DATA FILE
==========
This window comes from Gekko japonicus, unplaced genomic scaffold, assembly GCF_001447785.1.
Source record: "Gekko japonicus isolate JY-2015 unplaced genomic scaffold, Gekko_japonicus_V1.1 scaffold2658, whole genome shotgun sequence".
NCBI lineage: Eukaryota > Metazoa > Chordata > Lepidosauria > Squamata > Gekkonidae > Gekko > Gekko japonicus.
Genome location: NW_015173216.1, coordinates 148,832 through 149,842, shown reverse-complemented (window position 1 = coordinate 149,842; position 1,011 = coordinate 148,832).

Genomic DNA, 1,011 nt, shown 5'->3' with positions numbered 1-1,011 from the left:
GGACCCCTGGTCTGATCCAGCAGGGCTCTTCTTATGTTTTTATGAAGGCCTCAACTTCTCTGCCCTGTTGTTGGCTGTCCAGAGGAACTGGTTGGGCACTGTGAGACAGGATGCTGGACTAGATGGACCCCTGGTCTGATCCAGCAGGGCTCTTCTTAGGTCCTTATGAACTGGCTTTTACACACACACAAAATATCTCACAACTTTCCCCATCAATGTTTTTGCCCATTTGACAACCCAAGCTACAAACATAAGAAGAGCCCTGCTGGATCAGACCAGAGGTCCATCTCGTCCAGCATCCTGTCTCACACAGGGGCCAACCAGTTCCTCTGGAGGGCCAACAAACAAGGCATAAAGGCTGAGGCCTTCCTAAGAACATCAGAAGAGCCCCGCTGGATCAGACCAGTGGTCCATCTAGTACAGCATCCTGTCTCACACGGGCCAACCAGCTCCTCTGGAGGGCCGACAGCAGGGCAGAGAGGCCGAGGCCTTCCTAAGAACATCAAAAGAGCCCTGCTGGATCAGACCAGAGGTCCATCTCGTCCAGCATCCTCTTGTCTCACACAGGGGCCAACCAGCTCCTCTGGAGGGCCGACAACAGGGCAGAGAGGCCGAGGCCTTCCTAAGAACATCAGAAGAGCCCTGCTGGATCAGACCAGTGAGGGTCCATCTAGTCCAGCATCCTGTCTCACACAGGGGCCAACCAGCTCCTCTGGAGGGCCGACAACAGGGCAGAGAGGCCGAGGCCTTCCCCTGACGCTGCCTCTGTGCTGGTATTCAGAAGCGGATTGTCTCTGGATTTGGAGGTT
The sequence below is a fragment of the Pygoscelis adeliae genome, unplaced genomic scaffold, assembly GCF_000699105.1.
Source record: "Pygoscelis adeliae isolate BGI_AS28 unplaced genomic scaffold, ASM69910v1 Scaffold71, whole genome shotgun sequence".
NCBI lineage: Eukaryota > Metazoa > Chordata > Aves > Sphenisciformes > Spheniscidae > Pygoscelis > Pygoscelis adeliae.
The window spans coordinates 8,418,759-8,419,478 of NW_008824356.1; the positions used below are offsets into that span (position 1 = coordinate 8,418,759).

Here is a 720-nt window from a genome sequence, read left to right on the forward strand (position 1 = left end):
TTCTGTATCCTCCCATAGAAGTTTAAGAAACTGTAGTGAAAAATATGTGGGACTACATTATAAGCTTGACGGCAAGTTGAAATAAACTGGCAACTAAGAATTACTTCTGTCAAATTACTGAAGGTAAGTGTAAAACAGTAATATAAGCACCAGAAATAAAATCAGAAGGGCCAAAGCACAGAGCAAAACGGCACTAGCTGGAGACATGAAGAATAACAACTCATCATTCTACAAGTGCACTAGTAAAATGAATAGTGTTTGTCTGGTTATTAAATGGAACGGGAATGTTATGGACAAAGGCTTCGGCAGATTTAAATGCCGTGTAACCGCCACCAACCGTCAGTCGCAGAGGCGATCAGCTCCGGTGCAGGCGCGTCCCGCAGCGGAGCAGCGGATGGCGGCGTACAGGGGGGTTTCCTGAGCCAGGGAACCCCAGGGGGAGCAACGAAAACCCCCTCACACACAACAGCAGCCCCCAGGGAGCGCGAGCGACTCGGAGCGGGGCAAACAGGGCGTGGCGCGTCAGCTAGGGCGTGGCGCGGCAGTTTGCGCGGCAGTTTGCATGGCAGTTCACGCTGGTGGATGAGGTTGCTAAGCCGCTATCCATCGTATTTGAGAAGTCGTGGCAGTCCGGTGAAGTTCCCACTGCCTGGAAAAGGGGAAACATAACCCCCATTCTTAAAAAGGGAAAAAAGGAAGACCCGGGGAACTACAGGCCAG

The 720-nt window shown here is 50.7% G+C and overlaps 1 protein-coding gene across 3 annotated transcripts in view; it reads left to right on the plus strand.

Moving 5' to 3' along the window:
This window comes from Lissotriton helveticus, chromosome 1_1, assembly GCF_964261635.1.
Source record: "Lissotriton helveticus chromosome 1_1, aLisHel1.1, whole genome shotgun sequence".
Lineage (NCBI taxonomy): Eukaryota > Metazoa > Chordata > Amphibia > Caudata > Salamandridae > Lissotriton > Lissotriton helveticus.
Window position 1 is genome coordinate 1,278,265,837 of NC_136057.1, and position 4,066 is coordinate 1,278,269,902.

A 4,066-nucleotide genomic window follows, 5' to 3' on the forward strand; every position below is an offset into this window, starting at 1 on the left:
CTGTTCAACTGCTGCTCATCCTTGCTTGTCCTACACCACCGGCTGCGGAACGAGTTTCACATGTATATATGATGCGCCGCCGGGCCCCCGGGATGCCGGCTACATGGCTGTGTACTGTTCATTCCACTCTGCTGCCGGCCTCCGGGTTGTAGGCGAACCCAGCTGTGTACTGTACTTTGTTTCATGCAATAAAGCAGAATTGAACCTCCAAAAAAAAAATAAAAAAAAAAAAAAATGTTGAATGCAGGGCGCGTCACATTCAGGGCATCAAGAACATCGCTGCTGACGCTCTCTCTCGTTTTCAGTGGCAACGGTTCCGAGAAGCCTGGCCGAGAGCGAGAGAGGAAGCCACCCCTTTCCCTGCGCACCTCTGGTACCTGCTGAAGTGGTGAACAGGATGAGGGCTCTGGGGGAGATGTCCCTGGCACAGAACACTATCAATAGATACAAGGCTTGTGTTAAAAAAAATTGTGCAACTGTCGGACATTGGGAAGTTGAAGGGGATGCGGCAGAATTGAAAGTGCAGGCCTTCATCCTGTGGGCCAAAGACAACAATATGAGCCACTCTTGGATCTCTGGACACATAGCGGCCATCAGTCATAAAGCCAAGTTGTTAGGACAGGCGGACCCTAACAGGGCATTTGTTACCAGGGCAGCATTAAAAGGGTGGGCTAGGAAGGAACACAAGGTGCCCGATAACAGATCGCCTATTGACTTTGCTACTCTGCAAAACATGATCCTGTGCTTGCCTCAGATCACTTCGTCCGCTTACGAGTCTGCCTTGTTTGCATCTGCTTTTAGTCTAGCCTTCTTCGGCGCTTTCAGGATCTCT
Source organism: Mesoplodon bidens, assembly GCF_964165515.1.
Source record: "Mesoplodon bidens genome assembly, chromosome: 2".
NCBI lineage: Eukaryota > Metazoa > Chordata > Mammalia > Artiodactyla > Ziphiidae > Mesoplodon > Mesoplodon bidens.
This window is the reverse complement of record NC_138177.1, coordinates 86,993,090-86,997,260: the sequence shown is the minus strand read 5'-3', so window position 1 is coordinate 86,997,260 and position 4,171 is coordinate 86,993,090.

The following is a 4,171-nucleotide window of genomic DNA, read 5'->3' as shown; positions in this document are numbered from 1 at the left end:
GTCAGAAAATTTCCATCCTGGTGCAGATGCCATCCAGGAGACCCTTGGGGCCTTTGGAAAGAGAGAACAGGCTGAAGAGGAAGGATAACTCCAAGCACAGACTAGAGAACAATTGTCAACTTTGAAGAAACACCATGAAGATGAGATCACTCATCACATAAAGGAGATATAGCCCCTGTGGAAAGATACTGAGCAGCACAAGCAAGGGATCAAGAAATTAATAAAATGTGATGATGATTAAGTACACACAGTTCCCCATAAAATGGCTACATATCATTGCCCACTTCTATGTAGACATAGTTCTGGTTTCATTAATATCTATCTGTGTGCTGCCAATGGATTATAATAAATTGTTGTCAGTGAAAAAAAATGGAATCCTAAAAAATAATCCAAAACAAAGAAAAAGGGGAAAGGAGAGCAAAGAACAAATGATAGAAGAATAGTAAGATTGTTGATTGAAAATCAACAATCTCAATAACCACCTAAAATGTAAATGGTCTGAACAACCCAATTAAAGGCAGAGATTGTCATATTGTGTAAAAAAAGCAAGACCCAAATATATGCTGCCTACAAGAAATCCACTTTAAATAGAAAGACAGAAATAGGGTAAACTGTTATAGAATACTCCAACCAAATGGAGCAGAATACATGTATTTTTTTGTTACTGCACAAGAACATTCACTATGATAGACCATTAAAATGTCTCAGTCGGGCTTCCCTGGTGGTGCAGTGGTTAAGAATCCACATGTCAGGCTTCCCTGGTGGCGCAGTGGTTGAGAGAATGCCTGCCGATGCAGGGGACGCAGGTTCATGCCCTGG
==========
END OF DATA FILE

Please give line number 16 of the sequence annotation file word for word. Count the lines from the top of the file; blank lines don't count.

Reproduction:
Source record: "Lissotriton helveticus chromosome 1_1, aLisHel1.1, whole genome shotgun sequence".